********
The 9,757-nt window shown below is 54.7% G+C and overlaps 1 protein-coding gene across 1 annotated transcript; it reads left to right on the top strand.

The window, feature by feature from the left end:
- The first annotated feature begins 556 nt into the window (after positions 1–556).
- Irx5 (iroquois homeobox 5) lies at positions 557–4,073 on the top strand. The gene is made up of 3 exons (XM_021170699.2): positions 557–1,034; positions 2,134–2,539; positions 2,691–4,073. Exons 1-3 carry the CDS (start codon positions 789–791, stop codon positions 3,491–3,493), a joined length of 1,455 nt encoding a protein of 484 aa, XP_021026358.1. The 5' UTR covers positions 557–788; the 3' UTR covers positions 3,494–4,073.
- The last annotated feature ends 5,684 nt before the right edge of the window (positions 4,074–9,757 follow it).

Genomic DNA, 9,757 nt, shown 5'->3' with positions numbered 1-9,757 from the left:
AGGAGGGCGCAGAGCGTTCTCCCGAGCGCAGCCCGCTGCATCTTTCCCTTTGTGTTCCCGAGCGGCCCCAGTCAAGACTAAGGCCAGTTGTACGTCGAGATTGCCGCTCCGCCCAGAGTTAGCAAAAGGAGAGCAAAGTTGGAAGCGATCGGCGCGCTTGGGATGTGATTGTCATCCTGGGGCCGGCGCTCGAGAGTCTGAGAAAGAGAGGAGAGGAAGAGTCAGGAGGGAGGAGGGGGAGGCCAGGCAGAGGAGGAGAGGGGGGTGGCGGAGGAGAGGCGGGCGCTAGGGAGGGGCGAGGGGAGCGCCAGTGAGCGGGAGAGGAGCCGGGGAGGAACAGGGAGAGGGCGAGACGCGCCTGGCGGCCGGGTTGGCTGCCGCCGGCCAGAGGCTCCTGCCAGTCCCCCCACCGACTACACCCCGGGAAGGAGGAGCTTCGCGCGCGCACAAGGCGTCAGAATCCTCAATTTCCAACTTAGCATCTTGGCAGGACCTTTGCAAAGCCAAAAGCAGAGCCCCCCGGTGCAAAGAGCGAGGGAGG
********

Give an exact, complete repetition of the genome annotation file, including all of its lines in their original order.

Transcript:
The 9,757-nt window shown below is 54.7% G+C and overlaps 1 protein-coding gene across 1 annotated transcript; it reads left to right on the top strand.

The window, feature by feature from the left end:
- The first annotated feature begins 556 nt into the window (after positions 1–556).
- Irx5 (iroquois homeobox 5) lies at positions 557–4,073 on the top strand. The gene is made up of 3 exons (XM_021170699.2): positions 557–1,034; positions 2,134–2,539; positions 2,691–4,073. Exons 1-3 carry the CDS (start codon positions 789–791, stop codon positions 3,491–3,493), a joined length of 1,455 nt encoding a protein of 484 aa, XP_021026358.1. The 5' UTR covers positions 557–788; the 3' UTR covers positions 3,494–4,073.
- The last annotated feature ends 5,684 nt before the right edge of the window (positions 4,074–9,757 follow it).

Genomic DNA, 9,757 nt, shown 5'->3' with positions numbered 1-9,757 from the left:
AGGAGGGCGCAGAGCGTTCTCCCGAGCGCAGCCCGCTGCATCTTTCCCTTTGTGTTCCCGAGCGGCCCCAGTCAAGACTAAGGCCAGTTGTACGTCGAGATTGCCGCTCCGCCCAGAGTTAGCAAAAGGAGAGCAAAGTTGGAAGCGATCGGCGCGCTTGGGATGTGATTGTCATCCTGGGGCCGGCGCTCGAGAGTCTGAGAAAGAGAGGAGAGGAAGAGTCAGGAGGGAGGAGGGGGAGGCCAGGCAGAGGAGGAGAGGGGGGTGGCGGAGGAGAGGCGGGCGCTAGGGAGGGGCGAGGGGAGCGCCAGTGAGCGGGAGAGGAGCCGGGGAGGAACAGGGAGAGGGCGAGACGCGCCTGGCGGCCGGGTTGGCTGCCGCCGGCCAGAGGCTCCTGCCAGTCCCCCCACCGACTACACCCCGGGAAGGAGGAGCTTCGCGCGCGCACAAGGCGTCAGAATCCTCAATTTCCAACTTAGCATCTTGGCAGGACCTTTGCAAAGCCAAAAGCAGAGCCCCCCGGTGCAAAGAGCGAGGGAGG